Tracy v. University of Utah Hospital

Annotate this Case

619 P.2d 340 (1980)

Lynda Lea TRACY and Donna Tracy King, Plaintiffs and Respondents, v. UNIVERSITY OF UTAH HOSPITAL, Does I through X, Defendants and Respondents, Ada Hannah Tracy, deceased, by and through Sharon Tracy Voigt, natural daughter and next friend, and Sharon Tracy Voigt, Applicants for Intervention and Appellant.

No. 16784.

Supreme Court of Utah.

October 22, 1980.

*341 Sharon Tracy Voigt, Pro Se.

Ramon M. Child of Bayle, Child & Ritchie, D. Kendall Perkins, Merlin R. Lybbert and Kim R. Wilson of Snow, Christensen & Martineau, Salt Lake City, for defendants and respondents.

HALL, Justice:

Sharon Tracy Voigt (hereinafter "applicant") appeals the denial of her motion to intervene as a party plaintiff.

On May 15, 1975, Ada Hannah Tracy, applicant's mother, passed away while undergoing treatment at the University of Utah Hospital. Two of her surviving daughters (the named plaintiffs herein) instituted a wrongful death action against the hospital and joined as defendants several individuals allegedly charged with the care and treatment of the deceased. Applicant, the third surviving daughter, was not included as a party plaintiff.

Several months after the commencement of the action in question, applicant filed a pro se motion to intervene as a party plaintiff. The motion was argued and denied without prejudice on February 14, 1978.

Applicant took an appeal from the denial of her motion, which this Court dismissed, the denial below having been without prejudice to intervene upon the filing of a proper motion and therefore being a non-appealable interlocutory order.[1]

During pendency of the above appeal, applicant filed a second, and formally proper, motion to intervene with the trial court. Hearing on this motion was duly held on April 10, 1978, and was denied, with prejudice. Although applicant initiated an appeal from that order, the appeal was never perfected due to applicant's refusal to submit proper filing fees to the district court.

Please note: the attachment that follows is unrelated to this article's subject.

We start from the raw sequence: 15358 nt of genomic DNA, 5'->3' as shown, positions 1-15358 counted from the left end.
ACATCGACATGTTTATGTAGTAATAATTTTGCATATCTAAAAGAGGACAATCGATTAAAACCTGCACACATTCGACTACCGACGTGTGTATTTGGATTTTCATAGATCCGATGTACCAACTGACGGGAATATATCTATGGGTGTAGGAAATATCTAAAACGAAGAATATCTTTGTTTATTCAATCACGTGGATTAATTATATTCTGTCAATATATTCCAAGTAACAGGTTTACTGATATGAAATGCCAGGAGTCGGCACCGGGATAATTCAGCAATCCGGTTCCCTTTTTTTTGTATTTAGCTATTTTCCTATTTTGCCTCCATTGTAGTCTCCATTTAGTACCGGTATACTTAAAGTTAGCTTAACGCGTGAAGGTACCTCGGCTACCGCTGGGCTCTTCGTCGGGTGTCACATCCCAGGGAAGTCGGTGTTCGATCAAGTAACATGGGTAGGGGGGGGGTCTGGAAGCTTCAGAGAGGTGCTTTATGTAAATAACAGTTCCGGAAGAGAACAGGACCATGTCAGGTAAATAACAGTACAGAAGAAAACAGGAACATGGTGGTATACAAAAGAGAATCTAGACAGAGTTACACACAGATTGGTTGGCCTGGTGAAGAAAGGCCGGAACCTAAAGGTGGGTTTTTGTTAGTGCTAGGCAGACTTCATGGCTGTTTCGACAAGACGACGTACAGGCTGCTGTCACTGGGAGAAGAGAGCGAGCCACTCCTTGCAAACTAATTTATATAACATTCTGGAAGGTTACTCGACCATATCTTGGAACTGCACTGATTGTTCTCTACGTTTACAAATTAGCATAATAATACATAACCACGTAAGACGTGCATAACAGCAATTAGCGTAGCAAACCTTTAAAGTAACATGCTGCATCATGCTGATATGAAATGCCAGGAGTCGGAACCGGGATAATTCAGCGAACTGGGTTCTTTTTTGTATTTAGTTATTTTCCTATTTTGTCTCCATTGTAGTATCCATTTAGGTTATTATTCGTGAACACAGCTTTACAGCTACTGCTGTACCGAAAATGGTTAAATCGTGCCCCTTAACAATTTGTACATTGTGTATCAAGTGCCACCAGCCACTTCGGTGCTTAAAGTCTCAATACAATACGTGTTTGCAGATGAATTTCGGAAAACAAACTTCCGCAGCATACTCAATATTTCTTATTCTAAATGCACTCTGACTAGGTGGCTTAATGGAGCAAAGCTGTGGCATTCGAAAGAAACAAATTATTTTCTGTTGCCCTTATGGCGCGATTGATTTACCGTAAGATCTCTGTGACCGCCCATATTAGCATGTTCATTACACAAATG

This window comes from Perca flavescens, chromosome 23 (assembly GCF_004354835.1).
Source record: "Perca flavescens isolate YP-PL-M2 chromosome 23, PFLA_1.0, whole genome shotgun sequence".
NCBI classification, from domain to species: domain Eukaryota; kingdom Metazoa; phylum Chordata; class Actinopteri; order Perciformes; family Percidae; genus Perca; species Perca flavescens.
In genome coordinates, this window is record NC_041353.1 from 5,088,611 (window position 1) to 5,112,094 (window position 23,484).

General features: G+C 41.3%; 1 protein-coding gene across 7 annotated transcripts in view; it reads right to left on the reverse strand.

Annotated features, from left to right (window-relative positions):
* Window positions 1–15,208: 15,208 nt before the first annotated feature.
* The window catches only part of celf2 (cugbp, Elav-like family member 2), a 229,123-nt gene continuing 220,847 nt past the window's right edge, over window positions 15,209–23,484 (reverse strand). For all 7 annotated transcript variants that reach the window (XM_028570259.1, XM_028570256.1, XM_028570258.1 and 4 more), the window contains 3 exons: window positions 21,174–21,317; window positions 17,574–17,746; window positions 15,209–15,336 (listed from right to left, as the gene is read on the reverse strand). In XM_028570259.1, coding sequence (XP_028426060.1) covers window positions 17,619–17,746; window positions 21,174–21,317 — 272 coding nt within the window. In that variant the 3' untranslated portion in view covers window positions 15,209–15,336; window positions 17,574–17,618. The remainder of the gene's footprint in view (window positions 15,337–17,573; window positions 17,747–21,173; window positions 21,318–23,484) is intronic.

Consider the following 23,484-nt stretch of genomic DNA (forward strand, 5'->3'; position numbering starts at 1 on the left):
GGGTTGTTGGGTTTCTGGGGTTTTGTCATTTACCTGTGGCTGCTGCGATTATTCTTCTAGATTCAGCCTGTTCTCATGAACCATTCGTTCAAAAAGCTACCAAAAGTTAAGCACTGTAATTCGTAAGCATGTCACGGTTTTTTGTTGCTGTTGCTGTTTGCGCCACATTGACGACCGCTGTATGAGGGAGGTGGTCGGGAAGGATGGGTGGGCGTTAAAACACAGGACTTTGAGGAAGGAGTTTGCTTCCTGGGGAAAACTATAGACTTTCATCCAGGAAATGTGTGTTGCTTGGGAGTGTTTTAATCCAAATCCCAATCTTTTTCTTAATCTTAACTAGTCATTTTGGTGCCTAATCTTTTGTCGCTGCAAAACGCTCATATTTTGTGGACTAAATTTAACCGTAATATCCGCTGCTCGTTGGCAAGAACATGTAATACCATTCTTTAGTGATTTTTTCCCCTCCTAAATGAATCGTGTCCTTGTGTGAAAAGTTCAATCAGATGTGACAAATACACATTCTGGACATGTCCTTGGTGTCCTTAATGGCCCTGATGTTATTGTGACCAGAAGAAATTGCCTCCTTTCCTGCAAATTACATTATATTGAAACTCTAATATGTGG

On March 1, 1979, applicant filed a third motion to intervene. Upon hearing the matter, the court ruled that, applicant having raised no new arguments for intervention, and having failed to appropriately challenge the previous order regarding her intervention in the action, the previous order *342 barred her present motion. From the resulting order denying applicant's motion, this appeal is taken.

An order which denies an application for intervention, with prejudice, does make final disposition of the claims and assertions of the applicant, and is therefore appealable.[2] Failure to perfect an appeal goes to the jurisdiction of this Court, and bars review of the matter.[3] Where the denial of a motion to intervene, or any other final ruling or order of the trial court, goes unchallenged by appeal, such becomes the law of the case, and is not thereafter subject to later challenge.[4]

In the present action, having failed to perfect an appeal from the trial court's denial of the second motion to intervene, the applicant is barred from again litigating that issue. The trial court was simply without power to alter its prior ruling upon the subsequent filing of what is, in essence, the same motion.